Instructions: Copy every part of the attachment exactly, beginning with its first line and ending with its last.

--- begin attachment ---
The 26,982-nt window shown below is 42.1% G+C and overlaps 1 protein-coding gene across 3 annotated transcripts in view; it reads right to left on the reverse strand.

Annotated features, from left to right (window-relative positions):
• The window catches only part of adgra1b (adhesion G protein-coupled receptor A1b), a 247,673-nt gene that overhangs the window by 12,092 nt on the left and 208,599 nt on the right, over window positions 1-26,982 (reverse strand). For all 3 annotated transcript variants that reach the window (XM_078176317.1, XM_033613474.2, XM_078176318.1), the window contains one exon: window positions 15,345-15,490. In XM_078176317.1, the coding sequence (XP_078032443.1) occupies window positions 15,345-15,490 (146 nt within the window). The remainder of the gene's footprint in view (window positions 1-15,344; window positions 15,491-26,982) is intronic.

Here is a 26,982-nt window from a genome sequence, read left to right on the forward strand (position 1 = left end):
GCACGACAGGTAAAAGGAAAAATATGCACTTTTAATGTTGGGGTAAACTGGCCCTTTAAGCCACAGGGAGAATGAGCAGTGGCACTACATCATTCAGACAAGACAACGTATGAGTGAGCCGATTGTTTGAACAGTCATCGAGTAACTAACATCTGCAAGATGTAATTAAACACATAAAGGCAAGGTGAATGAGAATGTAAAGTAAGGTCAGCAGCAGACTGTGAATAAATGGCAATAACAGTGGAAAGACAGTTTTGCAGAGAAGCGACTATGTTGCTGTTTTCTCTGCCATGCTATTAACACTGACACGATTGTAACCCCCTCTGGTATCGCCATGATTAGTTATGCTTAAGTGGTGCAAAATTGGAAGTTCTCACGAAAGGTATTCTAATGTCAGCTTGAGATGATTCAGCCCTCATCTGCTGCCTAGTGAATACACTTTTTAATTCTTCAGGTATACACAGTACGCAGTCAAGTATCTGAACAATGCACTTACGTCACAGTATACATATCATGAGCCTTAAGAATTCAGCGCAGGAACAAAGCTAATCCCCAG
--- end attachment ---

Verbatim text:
The 26,982-nt window shown below is 42.1% G+C and overlaps 1 protein-coding gene across 3 annotated transcripts in view; it reads right to left on the reverse strand.

Annotated features, from left to right (window-relative positions):
• The window catches only part of adgra1b (adhesion G protein-coupled receptor A1b), a 247,673-nt gene that overhangs the window by 12,092 nt on the left and 208,599 nt on the right, over window positions 1-26,982 (reverse strand). For all 3 annotated transcript variants that reach the window (XM_078176317.1, XM_033613474.2, XM_078176318.1), the window contains one exon: window positions 15,345-15,490. In XM_078176317.1, the coding sequence (XP_078032443.1) occupies window positions 15,345-15,490 (146 nt within the window). The remainder of the gene's footprint in view (window positions 1-15,344; window positions 15,491-26,982) is intronic.

Here is a 26,982-nt window from a genome sequence, read left to right on the forward strand (position 1 = left end):
GCACGACAGGTAAAAGGAAAAATATGCACTTTTAATGTTGGGGTAAACTGGCCCTTTAAGCCACAGGGAGAATGAGCAGTGGCACTACATCATTCAGACAAGACAACGTATGAGTGAGCCGATTGTTTGAACAGTCATCGAGTAACTAACATCTGCAAGATGTAATTAAACACATAAAGGCAAGGTGAATGAGAATGTAAAGTAAGGTCAGCAGCAGACTGTGAATAAATGGCAATAACAGTGGAAAGACAGTTTTGCAGAGAAGCGACTATGTTGCTGTTTTCTCTGCCATGCTATTAACACTGACACGATTGTAACCCCCTCTGGTATCGCCATGATTAGTTATGCTTAAGTGGTGCAAAATTGGAAGTTCTCACGAAAGGTATTCTAATGTCAGCTTGAGATGATTCAGCCCTCATCTGCTGCCTAGTGAATACACTTTTTAATTCTTCAGGTATACACAGTACGCAGTCAAGTATCTGAACAATGCACTTACGTCACAGTATACATATCATGAGCCTTAAGAATTCAGCGCAGGAACAAAGCTAATCCCCAG